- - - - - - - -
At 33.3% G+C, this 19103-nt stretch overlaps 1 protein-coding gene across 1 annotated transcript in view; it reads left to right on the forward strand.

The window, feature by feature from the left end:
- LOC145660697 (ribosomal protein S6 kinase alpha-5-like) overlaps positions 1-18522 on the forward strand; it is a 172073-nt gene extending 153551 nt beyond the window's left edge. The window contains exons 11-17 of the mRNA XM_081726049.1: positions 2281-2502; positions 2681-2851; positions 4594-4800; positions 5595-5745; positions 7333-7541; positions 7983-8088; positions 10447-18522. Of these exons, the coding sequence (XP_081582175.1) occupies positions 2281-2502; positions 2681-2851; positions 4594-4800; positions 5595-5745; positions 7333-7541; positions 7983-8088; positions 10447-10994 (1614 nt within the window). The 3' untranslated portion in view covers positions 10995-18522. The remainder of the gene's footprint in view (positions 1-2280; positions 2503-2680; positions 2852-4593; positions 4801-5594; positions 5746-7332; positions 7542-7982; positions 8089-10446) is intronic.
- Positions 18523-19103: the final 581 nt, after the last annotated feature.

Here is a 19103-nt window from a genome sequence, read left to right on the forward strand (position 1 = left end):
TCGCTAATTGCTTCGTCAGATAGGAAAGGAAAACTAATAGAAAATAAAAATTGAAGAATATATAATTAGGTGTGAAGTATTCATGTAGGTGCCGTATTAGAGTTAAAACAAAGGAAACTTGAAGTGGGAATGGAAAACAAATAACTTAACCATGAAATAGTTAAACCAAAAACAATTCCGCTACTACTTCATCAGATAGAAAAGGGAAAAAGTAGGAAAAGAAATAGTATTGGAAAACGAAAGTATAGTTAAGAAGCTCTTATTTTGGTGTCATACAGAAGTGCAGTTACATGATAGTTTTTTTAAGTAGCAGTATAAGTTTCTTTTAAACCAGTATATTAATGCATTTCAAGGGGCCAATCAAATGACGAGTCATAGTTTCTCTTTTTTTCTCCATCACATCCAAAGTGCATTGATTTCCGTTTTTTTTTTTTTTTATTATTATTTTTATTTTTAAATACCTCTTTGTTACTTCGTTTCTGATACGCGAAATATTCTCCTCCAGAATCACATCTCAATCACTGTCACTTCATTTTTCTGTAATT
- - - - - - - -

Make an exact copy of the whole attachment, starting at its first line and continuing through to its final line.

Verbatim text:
At 33.3% G+C, this 19103-nt stretch overlaps 1 protein-coding gene across 1 annotated transcript in view; it reads left to right on the forward strand.

The window, feature by feature from the left end:
- LOC145660697 (ribosomal protein S6 kinase alpha-5-like) overlaps positions 1-18522 on the forward strand; it is a 172073-nt gene extending 153551 nt beyond the window's left edge. The window contains exons 11-17 of the mRNA XM_081726049.1: positions 2281-2502; positions 2681-2851; positions 4594-4800; positions 5595-5745; positions 7333-7541; positions 7983-8088; positions 10447-18522. Of these exons, the coding sequence (XP_081582175.1) occupies positions 2281-2502; positions 2681-2851; positions 4594-4800; positions 5595-5745; positions 7333-7541; positions 7983-8088; positions 10447-10994 (1614 nt within the window). The 3' untranslated portion in view covers positions 10995-18522. The remainder of the gene's footprint in view (positions 1-2280; positions 2503-2680; positions 2852-4593; positions 4801-5594; positions 5746-7332; positions 7542-7982; positions 8089-10446) is intronic.
- Positions 18523-19103: the final 581 nt, after the last annotated feature.

Here is a 19103-nt window from a genome sequence, read left to right on the forward strand (position 1 = left end):
TCGCTAATTGCTTCGTCAGATAGGAAAGGAAAACTAATAGAAAATAAAAATTGAAGAATATATAATTAGGTGTGAAGTATTCATGTAGGTGCCGTATTAGAGTTAAAACAAAGGAAACTTGAAGTGGGAATGGAAAACAAATAACTTAACCATGAAATAGTTAAACCAAAAACAATTCCGCTACTACTTCATCAGATAGAAAAGGGAAAAAGTAGGAAAAGAAATAGTATTGGAAAACGAAAGTATAGTTAAGAAGCTCTTATTTTGGTGTCATACAGAAGTGCAGTTACATGATAGTTTTTTTAAGTAGCAGTATAAGTTTCTTTTAAACCAGTATATTAATGCATTTCAAGGGGCCAATCAAATGACGAGTCATAGTTTCTCTTTTTTTCTCCATCACATCCAAAGTGCATTGATTTCCGTTTTTTTTTTTTTTTATTATTATTTTTATTTTTAAATACCTCTTTGTTACTTCGTTTCTGATACGCGAAATATTCTCCTCCAGAATCACATCTCAATCACTGTCACTTCATTTTTCTGTAATT